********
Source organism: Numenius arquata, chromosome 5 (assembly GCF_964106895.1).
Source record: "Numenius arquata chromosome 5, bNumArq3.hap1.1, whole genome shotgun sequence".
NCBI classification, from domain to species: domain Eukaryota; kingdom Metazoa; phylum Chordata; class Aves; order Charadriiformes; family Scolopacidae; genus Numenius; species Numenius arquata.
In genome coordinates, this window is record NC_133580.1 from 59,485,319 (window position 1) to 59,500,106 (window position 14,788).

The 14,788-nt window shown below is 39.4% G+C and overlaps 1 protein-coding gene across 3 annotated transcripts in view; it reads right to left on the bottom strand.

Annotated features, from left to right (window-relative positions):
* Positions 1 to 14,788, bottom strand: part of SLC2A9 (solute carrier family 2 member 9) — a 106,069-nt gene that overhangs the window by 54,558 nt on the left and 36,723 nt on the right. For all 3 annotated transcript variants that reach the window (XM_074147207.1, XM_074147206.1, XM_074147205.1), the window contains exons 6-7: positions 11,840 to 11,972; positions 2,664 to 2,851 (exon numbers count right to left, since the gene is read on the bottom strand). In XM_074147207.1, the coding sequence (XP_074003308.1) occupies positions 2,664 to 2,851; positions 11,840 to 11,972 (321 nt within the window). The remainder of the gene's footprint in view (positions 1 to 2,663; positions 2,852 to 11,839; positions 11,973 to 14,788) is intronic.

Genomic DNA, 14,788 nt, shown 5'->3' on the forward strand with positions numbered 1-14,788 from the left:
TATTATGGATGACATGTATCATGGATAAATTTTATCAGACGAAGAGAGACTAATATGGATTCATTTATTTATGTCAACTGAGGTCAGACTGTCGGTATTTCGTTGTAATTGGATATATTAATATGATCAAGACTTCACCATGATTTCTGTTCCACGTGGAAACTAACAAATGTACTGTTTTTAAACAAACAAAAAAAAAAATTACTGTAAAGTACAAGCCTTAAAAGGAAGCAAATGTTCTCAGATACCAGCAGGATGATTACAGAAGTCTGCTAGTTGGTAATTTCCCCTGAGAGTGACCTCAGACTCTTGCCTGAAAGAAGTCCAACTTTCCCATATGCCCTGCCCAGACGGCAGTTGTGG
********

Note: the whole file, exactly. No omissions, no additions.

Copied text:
Source organism: Numenius arquata, chromosome 5 (assembly GCF_964106895.1).
Source record: "Numenius arquata chromosome 5, bNumArq3.hap1.1, whole genome shotgun sequence".
NCBI classification, from domain to species: domain Eukaryota; kingdom Metazoa; phylum Chordata; class Aves; order Charadriiformes; family Scolopacidae; genus Numenius; species Numenius arquata.
In genome coordinates, this window is record NC_133580.1 from 59,485,319 (window position 1) to 59,500,106 (window position 14,788).

The 14,788-nt window shown below is 39.4% G+C and overlaps 1 protein-coding gene across 3 annotated transcripts in view; it reads right to left on the bottom strand.

Annotated features, from left to right (window-relative positions):
* Positions 1 to 14,788, bottom strand: part of SLC2A9 (solute carrier family 2 member 9) — a 106,069-nt gene that overhangs the window by 54,558 nt on the left and 36,723 nt on the right. For all 3 annotated transcript variants that reach the window (XM_074147207.1, XM_074147206.1, XM_074147205.1), the window contains exons 6-7: positions 11,840 to 11,972; positions 2,664 to 2,851 (exon numbers count right to left, since the gene is read on the bottom strand). In XM_074147207.1, the coding sequence (XP_074003308.1) occupies positions 2,664 to 2,851; positions 11,840 to 11,972 (321 nt within the window). The remainder of the gene's footprint in view (positions 1 to 2,663; positions 2,852 to 11,839; positions 11,973 to 14,788) is intronic.

Genomic DNA, 14,788 nt, shown 5'->3' on the forward strand with positions numbered 1-14,788 from the left:
TATTATGGATGACATGTATCATGGATAAATTTTATCAGACGAAGAGAGACTAATATGGATTCATTTATTTATGTCAACTGAGGTCAGACTGTCGGTATTTCGTTGTAATTGGATATATTAATATGATCAAGACTTCACCATGATTTCTGTTCCACGTGGAAACTAACAAATGTACTGTTTTTAAACAAACAAAAAAAAAAATTACTGTAAAGTACAAGCCTTAAAAGGAAGCAAATGTTCTCAGATACCAGCAGGATGATTACAGAAGTCTGCTAGTTGGTAATTTCCCCTGAGAGTGACCTCAGACTCTTGCCTGAAAGAAGTCCAACTTTCCCATATGCCCTGCCCAGACGGCAGTTGTGG